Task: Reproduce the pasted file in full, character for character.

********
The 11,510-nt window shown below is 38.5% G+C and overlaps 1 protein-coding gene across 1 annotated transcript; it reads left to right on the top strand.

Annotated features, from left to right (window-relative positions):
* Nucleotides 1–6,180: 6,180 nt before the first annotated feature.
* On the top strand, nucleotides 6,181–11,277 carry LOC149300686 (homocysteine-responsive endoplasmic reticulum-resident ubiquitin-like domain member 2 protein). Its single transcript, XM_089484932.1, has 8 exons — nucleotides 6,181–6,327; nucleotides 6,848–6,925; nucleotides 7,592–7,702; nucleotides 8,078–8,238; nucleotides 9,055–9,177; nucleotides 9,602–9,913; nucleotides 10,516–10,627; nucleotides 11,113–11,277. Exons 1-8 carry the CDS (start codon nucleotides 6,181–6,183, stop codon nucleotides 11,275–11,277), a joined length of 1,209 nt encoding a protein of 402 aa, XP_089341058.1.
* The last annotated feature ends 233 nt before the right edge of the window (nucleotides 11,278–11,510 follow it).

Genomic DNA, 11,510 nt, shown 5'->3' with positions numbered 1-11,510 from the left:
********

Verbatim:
The 11,510-nt window shown below is 38.5% G+C and overlaps 1 protein-coding gene across 1 annotated transcript; it reads left to right on the top strand.

Annotated features, from left to right (window-relative positions):
* Nucleotides 1–6,180: 6,180 nt before the first annotated feature.
* On the top strand, nucleotides 6,181–11,277 carry LOC149300686 (homocysteine-responsive endoplasmic reticulum-resident ubiquitin-like domain member 2 protein). Its single transcript, XM_089484932.1, has 8 exons — nucleotides 6,181–6,327; nucleotides 6,848–6,925; nucleotides 7,592–7,702; nucleotides 8,078–8,238; nucleotides 9,055–9,177; nucleotides 9,602–9,913; nucleotides 10,516–10,627; nucleotides 11,113–11,277. Exons 1-8 carry the CDS (start codon nucleotides 6,181–6,183, stop codon nucleotides 11,275–11,277), a joined length of 1,209 nt encoding a protein of 402 aa, XP_089341058.1.
* The last annotated feature ends 233 nt before the right edge of the window (nucleotides 11,278–11,510 follow it).

Genomic DNA, 11,510 nt, shown 5'->3' with positions numbered 1-11,510 from the left: